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Tasting the difference: Do multiple defence chemicals interact in Müllerian mimicry?

Lookup NU author(s): Dr John Skelhorn, Professor Candy Rowe

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Abstract

Müllerian mimicry, where two unpalatable species share a warning pattern, is classically believed to be a form of mutualism, where the species involved share the cost of predator education. The evolutionary dynamics of Müllerian mimicry have recently become a controversial subject, after mathematical models have shown that if minor alterations are made to assumptions about the way in which predators learn and forget about unpalatable prey, this textbook case of mutualism may not be mutualistic at all. An underlying assumption of these models is that Müllerian mimics possess the same defence chemical. However, some Müllerian mimics are known to possess different defence chemicals. Using domestic chicks as predators and coloured crumbs flavoured with either the same or different unpalatable chemicals as prey, we provide evidence that two defence chemicals can interact to enhance predator learning and memory. This indicates that Müllerian mimics that possess different defence chemicals are better protected than those that share a single defence chemical. These data provide insight into how multiple defence chemicals are perceived by birds, and how they influence the way birds learn and remember warningly coloured prey. They highlight the importance of considering how different toxins in mimicry rings can interact in the evolution and maintenance of Müllerian mimicry and could help to explain the remarkable variation in chemical defences found within and between species. © 2005 The Royal Society.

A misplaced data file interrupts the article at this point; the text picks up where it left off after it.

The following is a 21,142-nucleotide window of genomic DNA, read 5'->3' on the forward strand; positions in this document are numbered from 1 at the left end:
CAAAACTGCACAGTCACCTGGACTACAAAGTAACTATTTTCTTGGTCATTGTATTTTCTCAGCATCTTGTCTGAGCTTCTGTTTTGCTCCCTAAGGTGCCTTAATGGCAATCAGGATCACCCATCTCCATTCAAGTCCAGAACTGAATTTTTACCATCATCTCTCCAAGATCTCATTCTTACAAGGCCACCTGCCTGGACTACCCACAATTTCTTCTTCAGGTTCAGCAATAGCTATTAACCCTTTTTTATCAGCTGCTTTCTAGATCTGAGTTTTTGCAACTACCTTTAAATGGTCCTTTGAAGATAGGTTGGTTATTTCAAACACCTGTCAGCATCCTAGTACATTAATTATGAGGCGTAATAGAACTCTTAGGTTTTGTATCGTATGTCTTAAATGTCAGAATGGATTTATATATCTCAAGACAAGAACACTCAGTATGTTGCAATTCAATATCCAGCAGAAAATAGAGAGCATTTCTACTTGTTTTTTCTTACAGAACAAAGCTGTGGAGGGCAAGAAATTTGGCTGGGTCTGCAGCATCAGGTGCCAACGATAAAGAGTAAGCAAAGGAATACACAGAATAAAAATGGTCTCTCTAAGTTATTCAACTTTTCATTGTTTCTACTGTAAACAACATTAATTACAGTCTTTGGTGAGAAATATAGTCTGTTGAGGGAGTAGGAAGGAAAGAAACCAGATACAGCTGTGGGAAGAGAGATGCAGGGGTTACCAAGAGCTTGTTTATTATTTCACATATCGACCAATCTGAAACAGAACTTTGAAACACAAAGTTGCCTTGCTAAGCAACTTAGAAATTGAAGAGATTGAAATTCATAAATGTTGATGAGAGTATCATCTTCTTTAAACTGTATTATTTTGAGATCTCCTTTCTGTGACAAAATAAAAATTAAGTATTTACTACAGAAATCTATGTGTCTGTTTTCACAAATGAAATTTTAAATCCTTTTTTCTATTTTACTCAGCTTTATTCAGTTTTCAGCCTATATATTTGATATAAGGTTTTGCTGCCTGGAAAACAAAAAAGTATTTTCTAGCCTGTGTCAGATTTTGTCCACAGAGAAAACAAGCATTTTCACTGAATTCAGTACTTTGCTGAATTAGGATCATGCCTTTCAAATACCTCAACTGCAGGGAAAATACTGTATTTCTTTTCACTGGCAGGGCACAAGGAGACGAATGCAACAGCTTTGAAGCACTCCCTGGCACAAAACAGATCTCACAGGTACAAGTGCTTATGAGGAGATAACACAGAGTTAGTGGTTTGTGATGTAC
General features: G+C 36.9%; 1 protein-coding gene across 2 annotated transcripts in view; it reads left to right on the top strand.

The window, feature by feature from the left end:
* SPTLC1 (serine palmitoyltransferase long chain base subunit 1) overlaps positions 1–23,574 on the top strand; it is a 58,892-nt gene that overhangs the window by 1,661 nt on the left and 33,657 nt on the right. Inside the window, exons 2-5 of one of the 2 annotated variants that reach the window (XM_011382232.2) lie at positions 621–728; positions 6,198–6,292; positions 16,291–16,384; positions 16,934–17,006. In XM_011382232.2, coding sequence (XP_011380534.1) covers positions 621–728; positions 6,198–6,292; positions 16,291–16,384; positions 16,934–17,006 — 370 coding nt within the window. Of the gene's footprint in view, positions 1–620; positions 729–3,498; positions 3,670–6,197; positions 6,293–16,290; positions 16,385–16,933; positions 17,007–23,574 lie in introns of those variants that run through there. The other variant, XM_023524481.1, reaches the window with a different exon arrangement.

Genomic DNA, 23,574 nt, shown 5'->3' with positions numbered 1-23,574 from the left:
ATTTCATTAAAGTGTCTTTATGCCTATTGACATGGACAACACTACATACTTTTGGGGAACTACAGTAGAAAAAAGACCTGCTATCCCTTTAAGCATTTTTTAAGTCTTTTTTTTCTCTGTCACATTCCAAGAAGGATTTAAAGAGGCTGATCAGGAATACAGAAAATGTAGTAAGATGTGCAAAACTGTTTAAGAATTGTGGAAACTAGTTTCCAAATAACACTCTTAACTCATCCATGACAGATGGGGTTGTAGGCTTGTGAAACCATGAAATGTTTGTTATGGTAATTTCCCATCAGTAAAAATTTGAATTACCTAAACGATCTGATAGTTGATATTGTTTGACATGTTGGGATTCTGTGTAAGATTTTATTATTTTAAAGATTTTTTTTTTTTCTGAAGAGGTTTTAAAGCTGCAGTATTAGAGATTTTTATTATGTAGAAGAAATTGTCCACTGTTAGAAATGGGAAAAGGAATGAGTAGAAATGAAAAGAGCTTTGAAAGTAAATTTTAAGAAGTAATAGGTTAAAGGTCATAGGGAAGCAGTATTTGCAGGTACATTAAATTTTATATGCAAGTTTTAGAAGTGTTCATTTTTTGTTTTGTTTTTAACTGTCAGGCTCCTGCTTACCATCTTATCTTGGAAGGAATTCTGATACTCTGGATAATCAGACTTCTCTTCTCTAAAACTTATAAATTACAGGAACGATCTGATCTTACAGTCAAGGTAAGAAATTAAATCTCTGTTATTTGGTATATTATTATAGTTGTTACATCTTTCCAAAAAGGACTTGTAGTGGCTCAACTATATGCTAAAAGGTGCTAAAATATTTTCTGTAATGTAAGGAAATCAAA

Publication metadata

Author(s): Skelhorn J, Rowe C

Publication type: Article

Publication status: Published

Journal: Proceedings of the Royal Society B: Biological Sciences

Year: 2005

Volume: 272

Issue: 1560

Pages: 339-345

ISSN (print): 0962-8436

ISSN (electronic): 1471-2970

Publisher: The Royal Society Publishing

URL: http://dx.doi.org/10.1098/rspb.2004.2953

DOI: 10.1098/rspb.2004.2953

PubMed id: 15705561


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